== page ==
You might have witnessed it yourself, often Netflix triumphs seem to be lambasted by the critics and slapped with two-star reviews. The content that tops the weekly chart might have far outstripped anything at the box office or on beloved HBO, but it is still castigated as rubbish. Occasionally, this divide can also be seen in traditional media whereby a new blockbuster defies the critics, but it is undoubtedly more common in the alternate universe of streaming.
From DAHMER – Monster: The Jeffrey Dahmer Story (which was initially knocked for artistic reasons as opposed to the ethical issues which it should have been slated for) to The Gray Man, some of the highest charting shows and movies in Netflix’s history were condemned to the ash heap of history by reviews before they were released as and met with public praise. Now, it’s worth stating from the off that The Gray Man, for instance, was not a masterpiece and shouldn’t have been heralded as such, but it is anomalous, to say the least, that two-star content can be lapped up endlessly and praised with the consumer critique of, ‘I thought it was good fun, to be fair to it’.
Cynics might say this is because of snobbish Luddites romanticising traditional arthouse cinema (and that is true to an extent), but for my money, this disparity is down to the fact that reviews are often still stuck in the analogue age of mainstream media. However, we consume media differently now. While old masters like Martin Scorsese might denigrate streaming movies and series down to mere ‘content’, the crux of the matter is that they’re not trying to compete with the likes of Goodfellas and other artistic masterpieces, they occupy a different niche in our daily lives.
Podcasts, for instance, are a boom of the 21st century, but you’ll rarely ever see a conventional outlet giving one a review. Partly, that is because they skirt under the mainstream radar, but it’s also because they are a tricky beast to critique. You wouldn’t get away with a hum-hawing ramble on the radio or TV, but this humanises podcasts and gives them a sort of irreverent personality that offers us a release from the mechanical grind.
It is that sort of mind-numbing catharsis that we’re after sometimes on streaming too. On a Tuesday night after a long day at work, we’re no longer craving a challenging opus that masterfully couples an examination of Marxist theory with the tale of an old man who quits banking and moves to a Nebraskan cabin. We just want to be satiated by some mindless entertainment. Something distracting before the grim evening news.
Take, for instance, the show Moving Art. This oddity has been successful enough to amass three seasons and all it does is silently display beautiful shots of nature, and it’s absolutely brilliant. Pop that on, throw a playlist on in the background, and you’ve got yourself a grand night in. On paper, it’s a tough show to sell because nothing happens, literally, but it is the perfect tonic to our hectic daily lives. It is, in essence, entertainment therapy.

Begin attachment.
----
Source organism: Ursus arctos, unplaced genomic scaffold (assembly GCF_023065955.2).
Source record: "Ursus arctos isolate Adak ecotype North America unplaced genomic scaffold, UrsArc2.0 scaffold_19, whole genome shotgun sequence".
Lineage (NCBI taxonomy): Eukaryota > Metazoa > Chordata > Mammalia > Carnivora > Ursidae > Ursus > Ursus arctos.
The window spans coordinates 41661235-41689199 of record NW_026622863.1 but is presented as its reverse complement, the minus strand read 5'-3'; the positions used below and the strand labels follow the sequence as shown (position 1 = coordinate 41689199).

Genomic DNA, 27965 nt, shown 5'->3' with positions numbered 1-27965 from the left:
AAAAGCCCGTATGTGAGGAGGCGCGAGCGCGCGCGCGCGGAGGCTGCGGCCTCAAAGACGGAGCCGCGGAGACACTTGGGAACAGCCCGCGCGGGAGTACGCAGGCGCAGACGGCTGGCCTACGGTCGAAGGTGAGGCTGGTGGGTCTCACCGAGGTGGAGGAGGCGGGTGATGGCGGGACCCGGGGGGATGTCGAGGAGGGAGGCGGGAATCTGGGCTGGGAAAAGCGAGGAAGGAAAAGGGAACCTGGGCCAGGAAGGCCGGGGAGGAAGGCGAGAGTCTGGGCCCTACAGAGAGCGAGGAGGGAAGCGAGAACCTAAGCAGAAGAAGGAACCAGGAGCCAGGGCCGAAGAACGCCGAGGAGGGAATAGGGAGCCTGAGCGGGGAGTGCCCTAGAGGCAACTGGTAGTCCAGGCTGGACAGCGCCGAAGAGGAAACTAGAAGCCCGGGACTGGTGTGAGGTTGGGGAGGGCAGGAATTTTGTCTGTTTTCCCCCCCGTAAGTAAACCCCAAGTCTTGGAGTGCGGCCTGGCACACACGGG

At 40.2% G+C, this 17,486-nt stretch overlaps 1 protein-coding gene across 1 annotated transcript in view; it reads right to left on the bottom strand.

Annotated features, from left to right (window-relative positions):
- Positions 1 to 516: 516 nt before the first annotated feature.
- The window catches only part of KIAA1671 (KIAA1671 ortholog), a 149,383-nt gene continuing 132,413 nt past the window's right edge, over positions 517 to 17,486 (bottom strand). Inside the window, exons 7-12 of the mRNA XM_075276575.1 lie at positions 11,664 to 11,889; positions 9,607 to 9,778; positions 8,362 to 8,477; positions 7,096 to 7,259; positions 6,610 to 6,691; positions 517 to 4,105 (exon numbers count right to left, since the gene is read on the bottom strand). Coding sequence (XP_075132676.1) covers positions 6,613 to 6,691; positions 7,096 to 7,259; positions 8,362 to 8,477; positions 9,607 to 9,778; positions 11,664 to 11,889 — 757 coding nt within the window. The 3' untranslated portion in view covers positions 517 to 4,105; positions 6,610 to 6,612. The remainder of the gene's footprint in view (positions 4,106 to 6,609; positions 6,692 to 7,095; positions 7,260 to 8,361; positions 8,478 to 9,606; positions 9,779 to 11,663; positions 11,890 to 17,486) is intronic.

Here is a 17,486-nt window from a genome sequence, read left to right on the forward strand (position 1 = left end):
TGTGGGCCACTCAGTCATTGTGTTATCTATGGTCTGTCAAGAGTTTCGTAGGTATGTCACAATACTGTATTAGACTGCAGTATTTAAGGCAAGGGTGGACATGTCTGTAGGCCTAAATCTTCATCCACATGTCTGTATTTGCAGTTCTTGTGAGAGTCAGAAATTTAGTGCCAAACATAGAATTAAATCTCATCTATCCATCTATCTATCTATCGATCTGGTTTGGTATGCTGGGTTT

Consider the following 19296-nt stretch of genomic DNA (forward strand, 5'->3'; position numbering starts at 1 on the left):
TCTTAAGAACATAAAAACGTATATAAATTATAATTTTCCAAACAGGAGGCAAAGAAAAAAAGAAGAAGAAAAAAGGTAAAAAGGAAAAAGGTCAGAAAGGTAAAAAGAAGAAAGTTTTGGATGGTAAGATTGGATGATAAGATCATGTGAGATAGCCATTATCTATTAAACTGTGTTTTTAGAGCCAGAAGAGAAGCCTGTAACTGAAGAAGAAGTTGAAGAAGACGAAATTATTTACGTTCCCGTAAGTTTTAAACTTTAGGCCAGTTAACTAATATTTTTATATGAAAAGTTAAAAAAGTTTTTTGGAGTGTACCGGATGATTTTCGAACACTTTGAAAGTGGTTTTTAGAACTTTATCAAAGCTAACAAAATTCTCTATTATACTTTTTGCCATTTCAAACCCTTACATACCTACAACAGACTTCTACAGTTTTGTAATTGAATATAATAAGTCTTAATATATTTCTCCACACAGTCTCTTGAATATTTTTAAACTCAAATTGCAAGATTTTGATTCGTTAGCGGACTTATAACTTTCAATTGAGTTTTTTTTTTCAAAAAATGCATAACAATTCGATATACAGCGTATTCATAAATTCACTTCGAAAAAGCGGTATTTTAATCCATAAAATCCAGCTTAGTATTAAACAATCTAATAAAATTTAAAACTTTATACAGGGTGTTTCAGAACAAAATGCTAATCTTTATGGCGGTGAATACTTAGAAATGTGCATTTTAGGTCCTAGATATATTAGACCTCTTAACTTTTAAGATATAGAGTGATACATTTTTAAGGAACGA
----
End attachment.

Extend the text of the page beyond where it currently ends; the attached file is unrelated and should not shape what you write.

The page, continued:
As psychologist Dr Danny Penman said: “People are working too hard. For the 200 years leading up until the 1980s, people were working progressively less each year. The economist John Maynard Keynes estimated that by now we should be working 15 hours a week,” we all know how that prediction went in our slowly greying world. “We’re also commuting a lot further. We are in and always on work culture as well. Our smartphones mean that we are never away from work, we are never away from social media or emails. We just cannot switch off.”
Netflix almost seems to have realised this reality. They have tapped into the positively mind-numbing entertainment that we now need. With less time to spend with our nearest and dearest and a bombardment of distractions, we need something that we can talk over, and zone in and out of. Paradoxically, these shows also seem to get us talking.
We also massive need the sort of five-star art that challenges society or can rightfully be labelled a modern masterpiece, but the community engagement of something a bit more, well, disengaging is also essential and almost critically mutually exclusive. It’s as though you need a rainy Thursday night rating and an artistic merit rating alongside it. Releases like Stranger Things might soar on both vectors whereas panned yet oddly beloved movies like Murder Mystery might form a contrasting divide.
Critically there is no differentiating between reviews. You rarely hear things like, ‘It’s great if you’re after something utterly ridiculous’. Thus, we get must-watch shows rendering the terrible reviews written about them pointless, because we lap them up and chat about them without ever cherishing them in the traditional artistic sense. Netflix is now the home of water cooler moment TV: a vital cog in society.
In a world that is rapidly changing, and our free time is being squeezed down to a microscopic level, we need fast food entertainment to go alongside the wholesome roast of a foreign cinema zenith, and they should be judged separately. Masterpieces might still be the Michelin star standard, but it’s high tide we stopped turning our noses up at the hearty greasy spoons of this world.